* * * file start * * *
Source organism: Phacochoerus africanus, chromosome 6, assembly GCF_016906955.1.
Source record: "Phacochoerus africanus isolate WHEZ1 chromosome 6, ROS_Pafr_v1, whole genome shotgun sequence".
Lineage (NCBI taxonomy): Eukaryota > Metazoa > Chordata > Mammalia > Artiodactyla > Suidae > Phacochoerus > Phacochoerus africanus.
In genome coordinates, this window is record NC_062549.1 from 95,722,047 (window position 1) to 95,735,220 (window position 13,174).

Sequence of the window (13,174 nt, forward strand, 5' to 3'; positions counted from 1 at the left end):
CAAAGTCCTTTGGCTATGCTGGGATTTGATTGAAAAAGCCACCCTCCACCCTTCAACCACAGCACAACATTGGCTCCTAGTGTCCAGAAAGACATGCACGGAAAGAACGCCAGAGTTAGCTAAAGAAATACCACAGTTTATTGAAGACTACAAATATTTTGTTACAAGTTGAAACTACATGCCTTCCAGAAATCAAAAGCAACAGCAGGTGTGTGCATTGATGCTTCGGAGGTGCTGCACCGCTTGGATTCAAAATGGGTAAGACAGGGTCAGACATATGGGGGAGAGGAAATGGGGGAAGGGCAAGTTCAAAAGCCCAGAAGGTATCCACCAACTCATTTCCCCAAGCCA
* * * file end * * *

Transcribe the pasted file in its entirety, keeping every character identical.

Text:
Source organism: Phacochoerus africanus, chromosome 6, assembly GCF_016906955.1.
Source record: "Phacochoerus africanus isolate WHEZ1 chromosome 6, ROS_Pafr_v1, whole genome shotgun sequence".
Lineage (NCBI taxonomy): Eukaryota > Metazoa > Chordata > Mammalia > Artiodactyla > Suidae > Phacochoerus > Phacochoerus africanus.
In genome coordinates, this window is record NC_062549.1 from 95,722,047 (window position 1) to 95,735,220 (window position 13,174).

Sequence of the window (13,174 nt, forward strand, 5' to 3'; positions counted from 1 at the left end):
CAAAGTCCTTTGGCTATGCTGGGATTTGATTGAAAAAGCCACCCTCCACCCTTCAACCACAGCACAACATTGGCTCCTAGTGTCCAGAAAGACATGCACGGAAAGAACGCCAGAGTTAGCTAAAGAAATACCACAGTTTATTGAAGACTACAAATATTTTGTTACAAGTTGAAACTACATGCCTTCCAGAAATCAAAAGCAACAGCAGGTGTGTGCATTGATGCTTCGGAGGTGCTGCACCGCTTGGATTCAAAATGGGTAAGACAGGGTCAGACATATGGGGGAGAGGAAATGGGGGAAGGGCAAGTTCAAAAGCCCAGAAGGTATCCACCAACTCATTTCCCCAAGCCA